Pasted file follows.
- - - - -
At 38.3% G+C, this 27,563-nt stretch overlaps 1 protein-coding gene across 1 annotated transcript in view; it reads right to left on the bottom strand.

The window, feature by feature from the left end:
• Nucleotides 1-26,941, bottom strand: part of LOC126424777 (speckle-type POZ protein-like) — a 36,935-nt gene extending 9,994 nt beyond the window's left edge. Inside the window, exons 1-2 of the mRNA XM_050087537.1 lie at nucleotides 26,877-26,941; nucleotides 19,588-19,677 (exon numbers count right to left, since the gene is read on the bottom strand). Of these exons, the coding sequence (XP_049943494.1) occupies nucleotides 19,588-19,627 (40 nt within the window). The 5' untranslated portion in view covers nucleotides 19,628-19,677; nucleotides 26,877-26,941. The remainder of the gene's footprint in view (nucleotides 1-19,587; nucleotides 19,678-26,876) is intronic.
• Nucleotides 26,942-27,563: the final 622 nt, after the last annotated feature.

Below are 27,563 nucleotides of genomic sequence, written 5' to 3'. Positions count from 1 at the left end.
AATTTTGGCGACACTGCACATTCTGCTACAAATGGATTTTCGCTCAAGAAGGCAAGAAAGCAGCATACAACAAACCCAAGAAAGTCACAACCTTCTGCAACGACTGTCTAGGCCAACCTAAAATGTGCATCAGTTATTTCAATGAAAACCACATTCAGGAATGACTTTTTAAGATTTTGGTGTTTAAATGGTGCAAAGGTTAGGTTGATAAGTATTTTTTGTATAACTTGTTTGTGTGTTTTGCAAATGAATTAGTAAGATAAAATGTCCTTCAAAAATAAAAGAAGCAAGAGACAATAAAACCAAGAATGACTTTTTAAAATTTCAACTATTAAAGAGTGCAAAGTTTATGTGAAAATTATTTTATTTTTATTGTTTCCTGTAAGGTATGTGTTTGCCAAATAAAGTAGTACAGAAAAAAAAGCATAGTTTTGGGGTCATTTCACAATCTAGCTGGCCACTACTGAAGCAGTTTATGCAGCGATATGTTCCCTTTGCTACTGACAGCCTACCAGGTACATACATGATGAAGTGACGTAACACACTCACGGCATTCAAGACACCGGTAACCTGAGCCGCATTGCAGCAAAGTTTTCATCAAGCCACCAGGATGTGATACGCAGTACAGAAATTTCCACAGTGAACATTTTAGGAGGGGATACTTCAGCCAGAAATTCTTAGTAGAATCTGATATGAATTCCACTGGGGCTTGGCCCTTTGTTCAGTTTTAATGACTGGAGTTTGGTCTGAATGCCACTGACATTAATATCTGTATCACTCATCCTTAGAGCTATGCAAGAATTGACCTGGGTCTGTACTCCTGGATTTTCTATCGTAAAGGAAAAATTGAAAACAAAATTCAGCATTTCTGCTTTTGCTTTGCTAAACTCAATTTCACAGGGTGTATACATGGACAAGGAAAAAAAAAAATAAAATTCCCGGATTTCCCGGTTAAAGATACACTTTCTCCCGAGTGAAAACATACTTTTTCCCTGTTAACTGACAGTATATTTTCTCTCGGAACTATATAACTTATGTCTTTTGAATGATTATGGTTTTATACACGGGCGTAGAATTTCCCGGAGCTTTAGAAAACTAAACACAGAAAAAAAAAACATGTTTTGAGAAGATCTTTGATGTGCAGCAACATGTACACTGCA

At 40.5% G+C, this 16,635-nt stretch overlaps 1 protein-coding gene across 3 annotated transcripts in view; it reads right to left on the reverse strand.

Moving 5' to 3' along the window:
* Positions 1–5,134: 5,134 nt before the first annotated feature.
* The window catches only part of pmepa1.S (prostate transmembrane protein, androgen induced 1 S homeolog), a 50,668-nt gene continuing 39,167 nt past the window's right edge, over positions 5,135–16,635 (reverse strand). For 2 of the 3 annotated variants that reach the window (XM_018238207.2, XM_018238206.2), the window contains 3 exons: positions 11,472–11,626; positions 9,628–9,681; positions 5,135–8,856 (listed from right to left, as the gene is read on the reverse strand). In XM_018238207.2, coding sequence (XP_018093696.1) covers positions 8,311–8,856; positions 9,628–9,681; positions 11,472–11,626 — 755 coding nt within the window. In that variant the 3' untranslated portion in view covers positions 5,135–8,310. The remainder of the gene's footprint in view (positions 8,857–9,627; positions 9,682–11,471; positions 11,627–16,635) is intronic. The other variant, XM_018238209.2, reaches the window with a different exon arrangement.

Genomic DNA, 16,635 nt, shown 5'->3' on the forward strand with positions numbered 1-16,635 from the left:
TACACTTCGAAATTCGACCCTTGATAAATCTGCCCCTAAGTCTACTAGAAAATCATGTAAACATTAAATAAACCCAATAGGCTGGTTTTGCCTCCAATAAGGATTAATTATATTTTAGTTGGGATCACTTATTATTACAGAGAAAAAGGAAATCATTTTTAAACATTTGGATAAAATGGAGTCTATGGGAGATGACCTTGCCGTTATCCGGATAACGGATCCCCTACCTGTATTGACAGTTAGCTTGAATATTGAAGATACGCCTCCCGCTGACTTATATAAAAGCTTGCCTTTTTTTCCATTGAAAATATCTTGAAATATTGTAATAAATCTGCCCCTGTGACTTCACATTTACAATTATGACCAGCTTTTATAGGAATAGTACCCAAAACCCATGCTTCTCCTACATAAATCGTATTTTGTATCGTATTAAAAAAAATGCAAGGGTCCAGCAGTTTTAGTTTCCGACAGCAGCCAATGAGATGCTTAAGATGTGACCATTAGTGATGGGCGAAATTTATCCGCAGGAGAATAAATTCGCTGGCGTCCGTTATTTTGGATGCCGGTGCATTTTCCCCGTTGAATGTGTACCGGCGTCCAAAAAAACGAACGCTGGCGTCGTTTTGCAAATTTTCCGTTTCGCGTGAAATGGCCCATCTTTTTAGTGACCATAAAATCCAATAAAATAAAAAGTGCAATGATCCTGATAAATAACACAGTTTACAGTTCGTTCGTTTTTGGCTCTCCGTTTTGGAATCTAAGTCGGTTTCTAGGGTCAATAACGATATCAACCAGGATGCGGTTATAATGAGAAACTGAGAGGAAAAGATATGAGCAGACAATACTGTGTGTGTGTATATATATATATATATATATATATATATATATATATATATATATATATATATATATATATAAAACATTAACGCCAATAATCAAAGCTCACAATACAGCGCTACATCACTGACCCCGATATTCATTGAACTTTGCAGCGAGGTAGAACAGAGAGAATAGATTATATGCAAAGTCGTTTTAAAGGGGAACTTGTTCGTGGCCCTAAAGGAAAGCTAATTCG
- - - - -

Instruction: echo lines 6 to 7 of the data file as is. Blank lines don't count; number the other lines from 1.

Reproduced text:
AATTTTGGCGACACTGCACATTCTGCTACAAATGGATTTTCGCTCAAGAAGGCAAGAAAGCAGCATACAACAAACCCAAGAAAGTCACAACCTTCTGCAACGACTGTCTAGGCCAACCTAAAATGTGCATCAGTTATTTCAATGAAAACCACATTCAGGAATGACTTTTTAAGATTTTGGTGTTTAAATGGTGCAAAGGTTAGGTTGATAAGTATTTTTTGTATAACTTGTTTGTGTGTTTTGCAAATGAATTAGTAAGATAAAATGTCCTTCAAAAATAAAAGAAGCAAGAGACAATAAAACCAAGAATGACTTTTTAAAATTTCAACTATTAAAGAGTGCAAAGTTTATGTGAAAATTATTTTATTTTTATTGTTTCCTGTAAGGTATGTGTTTGCCAAATAAAGTAGTACAGAAAAAAAAGCATAGTTTTGGGGTCATTTCACAATCTAGCTGGCCACTACTGAAGCAGTTTATGCAGCGATATGTTCCCTTTGCTACTGACAGCCTACCAGGTACATACATGATGAAGTGACGTAACACACTCACGGCATTCAAGACACCGGTAACCTGAGCCGCATTGCAGCAAAGTTTTCATCAAGCCACCAGGATGTGATACGCAGTACAGAAATTTCCACAGTGAACATTTTAGGAGGGGATACTTCAGCCAGAAATTCTTAGTAGAATCTGATATGAATTCCACTGGGGCTTGGCCCTTTGTTCAGTTTTAATGACTGGAGTTTGGTCTGAATGCCACTGACATTAATATCTGTATCACTCATCCTTAGAGCTATGCAAGAATTGACCTGGGTCTGTACTCCTGGATTTTCTATCGTAAAGGAAAAATTGAAAACAAAATTCAGCATTTCTGCTTTTGCTTTGCTAAACTCAATTTCACAGGGTGTATACATGGACAAGGAAAAAAAAAAATAAAATTCCCGGATTTCCCGGTTAAAGATACACTTTCTCCCGAGTGAAAACATACTTTTTCCCTGTTAACTGACAGTATATTTTCTCTCGGAACTATATAACTTATGTCTTTTGAATGATTATGGTTTTATACACGGGCGTAGAATTTCCCGGAGCTTTAGAAAACTAAACACAGAAAAAAAAAACATGTTTTGAGAAGATCTTTGATGTGCAGCAACATGTACACTGCA

At 40.5% G+C, this 16,635-nt stretch overlaps 1 protein-coding gene across 3 annotated transcripts in view; it reads right to left on the reverse strand.